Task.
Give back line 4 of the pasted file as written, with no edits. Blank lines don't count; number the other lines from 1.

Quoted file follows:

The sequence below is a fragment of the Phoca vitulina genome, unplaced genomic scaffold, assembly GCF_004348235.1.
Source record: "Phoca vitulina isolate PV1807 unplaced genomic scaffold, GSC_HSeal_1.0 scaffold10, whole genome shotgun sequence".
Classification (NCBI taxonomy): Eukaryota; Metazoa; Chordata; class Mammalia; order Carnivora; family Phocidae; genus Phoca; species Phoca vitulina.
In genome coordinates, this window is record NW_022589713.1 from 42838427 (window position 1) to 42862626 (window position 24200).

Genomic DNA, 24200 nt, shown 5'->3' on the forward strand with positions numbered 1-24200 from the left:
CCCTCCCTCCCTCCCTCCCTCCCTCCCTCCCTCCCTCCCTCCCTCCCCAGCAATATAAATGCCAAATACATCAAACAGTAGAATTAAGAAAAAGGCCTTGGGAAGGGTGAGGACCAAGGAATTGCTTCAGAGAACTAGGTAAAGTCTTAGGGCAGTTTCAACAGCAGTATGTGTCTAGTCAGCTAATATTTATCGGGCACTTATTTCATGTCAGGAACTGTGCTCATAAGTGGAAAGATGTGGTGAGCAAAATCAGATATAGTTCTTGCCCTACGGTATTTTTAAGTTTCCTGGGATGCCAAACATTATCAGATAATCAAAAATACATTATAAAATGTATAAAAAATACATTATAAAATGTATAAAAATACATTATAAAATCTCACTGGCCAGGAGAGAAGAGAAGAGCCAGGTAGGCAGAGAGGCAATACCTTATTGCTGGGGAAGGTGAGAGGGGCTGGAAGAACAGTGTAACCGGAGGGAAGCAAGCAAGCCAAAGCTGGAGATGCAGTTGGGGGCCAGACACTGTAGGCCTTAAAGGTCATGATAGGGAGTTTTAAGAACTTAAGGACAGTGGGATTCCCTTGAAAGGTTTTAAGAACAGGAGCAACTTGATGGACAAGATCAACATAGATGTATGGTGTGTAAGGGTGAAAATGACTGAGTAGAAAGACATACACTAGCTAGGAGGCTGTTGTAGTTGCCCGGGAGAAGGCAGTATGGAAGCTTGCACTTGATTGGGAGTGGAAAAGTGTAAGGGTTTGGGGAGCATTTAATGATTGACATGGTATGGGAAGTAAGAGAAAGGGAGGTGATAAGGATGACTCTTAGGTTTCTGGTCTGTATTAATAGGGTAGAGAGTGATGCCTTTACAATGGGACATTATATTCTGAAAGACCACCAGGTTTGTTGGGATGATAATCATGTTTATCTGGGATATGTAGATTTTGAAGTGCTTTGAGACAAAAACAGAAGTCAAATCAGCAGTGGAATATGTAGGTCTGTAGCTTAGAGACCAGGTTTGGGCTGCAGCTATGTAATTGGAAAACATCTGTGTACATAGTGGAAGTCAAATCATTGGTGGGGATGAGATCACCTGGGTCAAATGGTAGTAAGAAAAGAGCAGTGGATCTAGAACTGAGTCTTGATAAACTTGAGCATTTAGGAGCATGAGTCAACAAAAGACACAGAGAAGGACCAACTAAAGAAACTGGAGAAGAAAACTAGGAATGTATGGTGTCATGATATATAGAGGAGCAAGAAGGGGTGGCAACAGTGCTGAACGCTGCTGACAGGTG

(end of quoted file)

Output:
In genome coordinates, this window is record NW_022589713.1 from 42838427 (window position 1) to 42862626 (window position 24200).